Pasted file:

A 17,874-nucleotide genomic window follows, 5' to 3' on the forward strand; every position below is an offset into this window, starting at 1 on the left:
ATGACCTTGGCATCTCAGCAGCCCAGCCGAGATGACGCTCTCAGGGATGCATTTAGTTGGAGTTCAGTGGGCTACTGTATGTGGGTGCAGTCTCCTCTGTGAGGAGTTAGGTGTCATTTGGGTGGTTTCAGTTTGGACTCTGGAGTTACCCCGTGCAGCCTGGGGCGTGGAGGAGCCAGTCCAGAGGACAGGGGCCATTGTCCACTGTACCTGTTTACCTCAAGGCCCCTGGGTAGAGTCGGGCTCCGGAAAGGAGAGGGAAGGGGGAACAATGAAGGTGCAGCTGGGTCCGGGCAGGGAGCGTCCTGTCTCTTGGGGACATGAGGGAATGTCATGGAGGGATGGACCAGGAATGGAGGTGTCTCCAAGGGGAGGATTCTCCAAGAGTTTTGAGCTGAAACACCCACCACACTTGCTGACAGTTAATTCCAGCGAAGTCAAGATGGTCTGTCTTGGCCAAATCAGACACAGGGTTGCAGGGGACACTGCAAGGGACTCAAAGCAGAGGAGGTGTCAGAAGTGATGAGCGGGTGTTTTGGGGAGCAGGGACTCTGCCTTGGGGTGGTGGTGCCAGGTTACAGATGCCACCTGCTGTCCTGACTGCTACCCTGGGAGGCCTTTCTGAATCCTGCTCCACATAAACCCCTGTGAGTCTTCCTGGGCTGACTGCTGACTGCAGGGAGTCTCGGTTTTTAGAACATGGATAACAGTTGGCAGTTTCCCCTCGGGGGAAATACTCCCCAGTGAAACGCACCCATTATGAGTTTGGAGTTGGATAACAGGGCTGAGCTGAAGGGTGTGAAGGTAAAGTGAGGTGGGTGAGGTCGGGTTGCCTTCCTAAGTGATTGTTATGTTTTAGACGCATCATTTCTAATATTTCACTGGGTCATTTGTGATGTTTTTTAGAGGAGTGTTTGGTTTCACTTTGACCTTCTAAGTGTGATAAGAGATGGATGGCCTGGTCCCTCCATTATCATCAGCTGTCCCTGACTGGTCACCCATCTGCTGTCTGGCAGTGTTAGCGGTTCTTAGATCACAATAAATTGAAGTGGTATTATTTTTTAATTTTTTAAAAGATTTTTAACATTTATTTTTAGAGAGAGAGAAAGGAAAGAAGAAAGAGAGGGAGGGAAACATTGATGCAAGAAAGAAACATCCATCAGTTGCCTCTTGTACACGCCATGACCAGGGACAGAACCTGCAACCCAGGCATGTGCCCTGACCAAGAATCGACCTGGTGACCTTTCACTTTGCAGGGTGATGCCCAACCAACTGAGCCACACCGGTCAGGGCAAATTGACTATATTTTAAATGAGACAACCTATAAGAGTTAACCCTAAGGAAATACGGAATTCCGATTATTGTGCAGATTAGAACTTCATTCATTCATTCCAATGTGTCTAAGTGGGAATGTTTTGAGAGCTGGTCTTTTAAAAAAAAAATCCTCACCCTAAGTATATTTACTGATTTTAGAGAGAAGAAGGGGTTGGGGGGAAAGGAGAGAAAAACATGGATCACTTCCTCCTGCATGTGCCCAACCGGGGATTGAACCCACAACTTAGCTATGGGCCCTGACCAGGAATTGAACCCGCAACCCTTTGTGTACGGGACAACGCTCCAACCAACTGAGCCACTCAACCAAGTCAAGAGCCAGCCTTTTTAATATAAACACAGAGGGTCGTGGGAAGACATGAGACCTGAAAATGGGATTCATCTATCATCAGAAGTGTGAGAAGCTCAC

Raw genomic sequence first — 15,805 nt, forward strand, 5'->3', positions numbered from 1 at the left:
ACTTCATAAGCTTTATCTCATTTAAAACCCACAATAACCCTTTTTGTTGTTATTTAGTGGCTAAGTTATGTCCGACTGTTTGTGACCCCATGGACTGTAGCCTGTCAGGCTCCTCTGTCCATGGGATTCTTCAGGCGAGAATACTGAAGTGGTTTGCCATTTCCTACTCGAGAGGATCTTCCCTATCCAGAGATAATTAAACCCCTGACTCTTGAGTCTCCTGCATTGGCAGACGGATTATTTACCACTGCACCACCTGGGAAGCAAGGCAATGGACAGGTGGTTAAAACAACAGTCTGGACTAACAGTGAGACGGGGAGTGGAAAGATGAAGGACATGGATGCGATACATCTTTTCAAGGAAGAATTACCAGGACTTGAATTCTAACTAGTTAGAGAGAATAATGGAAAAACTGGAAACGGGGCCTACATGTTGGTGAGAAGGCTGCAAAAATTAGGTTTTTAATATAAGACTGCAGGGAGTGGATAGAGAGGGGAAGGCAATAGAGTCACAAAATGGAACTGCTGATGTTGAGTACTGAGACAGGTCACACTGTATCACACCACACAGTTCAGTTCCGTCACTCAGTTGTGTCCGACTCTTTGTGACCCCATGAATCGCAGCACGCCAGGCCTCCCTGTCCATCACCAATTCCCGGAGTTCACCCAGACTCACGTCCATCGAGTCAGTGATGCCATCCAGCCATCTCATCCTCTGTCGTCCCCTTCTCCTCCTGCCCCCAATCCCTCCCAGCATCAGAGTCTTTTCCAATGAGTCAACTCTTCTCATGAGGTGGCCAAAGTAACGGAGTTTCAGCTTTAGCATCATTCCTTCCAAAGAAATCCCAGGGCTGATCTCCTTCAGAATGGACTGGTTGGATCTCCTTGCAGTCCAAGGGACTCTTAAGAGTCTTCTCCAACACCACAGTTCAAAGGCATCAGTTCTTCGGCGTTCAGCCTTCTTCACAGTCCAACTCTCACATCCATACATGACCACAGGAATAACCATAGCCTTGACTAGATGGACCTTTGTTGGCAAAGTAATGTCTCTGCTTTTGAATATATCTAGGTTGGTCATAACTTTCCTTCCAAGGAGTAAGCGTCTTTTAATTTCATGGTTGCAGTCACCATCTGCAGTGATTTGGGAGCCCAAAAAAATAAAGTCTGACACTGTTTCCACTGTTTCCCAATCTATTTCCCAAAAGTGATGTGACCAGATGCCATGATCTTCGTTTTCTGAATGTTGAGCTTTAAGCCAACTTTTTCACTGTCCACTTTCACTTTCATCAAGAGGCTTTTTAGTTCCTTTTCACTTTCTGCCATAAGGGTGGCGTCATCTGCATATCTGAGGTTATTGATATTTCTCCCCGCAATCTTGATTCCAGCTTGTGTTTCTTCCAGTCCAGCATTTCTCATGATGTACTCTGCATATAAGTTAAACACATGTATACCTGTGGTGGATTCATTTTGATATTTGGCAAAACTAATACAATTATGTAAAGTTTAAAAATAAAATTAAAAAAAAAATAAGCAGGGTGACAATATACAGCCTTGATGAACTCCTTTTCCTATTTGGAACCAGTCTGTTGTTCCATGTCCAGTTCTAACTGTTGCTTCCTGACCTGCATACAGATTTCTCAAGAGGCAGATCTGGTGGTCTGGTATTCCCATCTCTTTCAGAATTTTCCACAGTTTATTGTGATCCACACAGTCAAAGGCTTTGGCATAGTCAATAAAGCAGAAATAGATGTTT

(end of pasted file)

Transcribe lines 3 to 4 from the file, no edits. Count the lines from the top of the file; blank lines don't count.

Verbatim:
Raw genomic sequence first — 15,805 nt, forward strand, 5'->3', positions numbered from 1 at the left:
ACTTCATAAGCTTTATCTCATTTAAAACCCACAATAACCCTTTTTGTTGTTATTTAGTGGCTAAGTTATGTCCGACTGTTTGTGACCCCATGGACTGTAGCCTGTCAGGCTCCTCTGTCCATGGGATTCTTCAGGCGAGAATACTGAAGTGGTTTGCCATTTCCTACTCGAGAGGATCTTCCCTATCCAGAGATAATTAAACCCCTGACTCTTGAGTCTCCTGCATTGGCAGACGGATTATTTACCACTGCACCACCTGGGAAGCAAGGCAATGGACAGGTGGTTAAAACAACAGTCTGGACTAACAGTGAGACGGGGAGTGGAAAGATGAAGGACATGGATGCGATACATCTTTTCAAGGAAGAATTACCAGGACTTGAATTCTAACTAGTTAGAGAGAATAATGGAAAAACTGGAAACGGGGCCTACATGTTGGTGAGAAGGCTGCAAAAATTAGGTTTTTAATATAAGACTGCAGGGAGTGGATAGAGAGGGGAAGGCAATAGAGTCACAAAATGGAACTGCTGATGTTGAGTACTGAGACAGGTCACACTGTATCACACCACACAGTTCAGTTCCGTCACTCAGTTGTGTCCGACTCTTTGTGACCCCATGAATCGCAGCACGCCAGGCCTCCCTGTCCATCACCAATTCCCGGAGTTCACCCAGACTCACGTCCATCGAGTCAGTGATGCCATCCAGCCATCTCATCCTCTGTCGTCCCCTTCTCCTCCTGCCCCCAATCCCTCCCAGCATCAGAGTCTTTTCCAATGAGTCAACTCTTCTCATGAGGTGGCCAAAGTAACGGAGTTTCAGCTTTAGCATCATTCCTTCCAAAGAAATCCCAGGGCTGATCTCCTTCAGAATGGACTGGTTGGATCTCCTTGCAGTCCAAGGGACTCTTAAGAGTCTTCTCCAACACCACAGTTCAAAGGCATCAGTTCTTCGGCGTTCAGCCTTCTTCACAGTCCAACTCTCACATCCATACATGACCACAGGAATAACCATAGCCTTGACTAGATGGACCTTTGTTGGCAAAGTAATGTCTCTGCTTTTGAATATATCTAGGTTGGTCATAACTTTCCTTCCAAGGAGTAAGCGTCTTTTAATTTCATGGTTGCAGTCACCATCTGCAGTGATTTGGGAGCCCAAAAAAATAAAGTCTGACACTGTTTCCACTGTTTCCCAATCTATTTCCCAAAAGTGATGTGACCAGATGCCATGATCTTCGTTTTCTGAATGTTGAGCTTTAAGCCAACTTTTTCACTGTCCACTTTCACTTTCATCAAGAGGCTTTTTAGTTCCTTTTCACTTTCTGCCATAAGGGTGGCGTCATCTGCATATCTGAGGTTATTGATATTTCTCCCCGCAATCTTGATTCCAGCTTGTGTTTCTTCCAGTCCAGCATTTCTCATGATGTACTCTGCATATAAGTTAAACACATGTATACCTGTGGTGGATTCATTTTGATATTTGGCAAAACTAATACAATTATGTAAAGTTTAAAAATAAAATTAAAAAAAAAATAAGCAGGGTGACAATATACAGCCTTGATGAACTCCTTTTCCTATTTGGAACCAGTCTGTTGTTCCATGTCCAGTTCTAACTGTTGCTTCCTGACCTGCATACAGATTTCTCAAGAGGCAGATCTGGTGGTCTGGTATTCCCATCTCTTTCAGAATTTTCCACAGTTTATTGTGATCCACACAGTCAAAGGCTTTGGCATAGTCAATAAAGCAGAAATAGATGTTT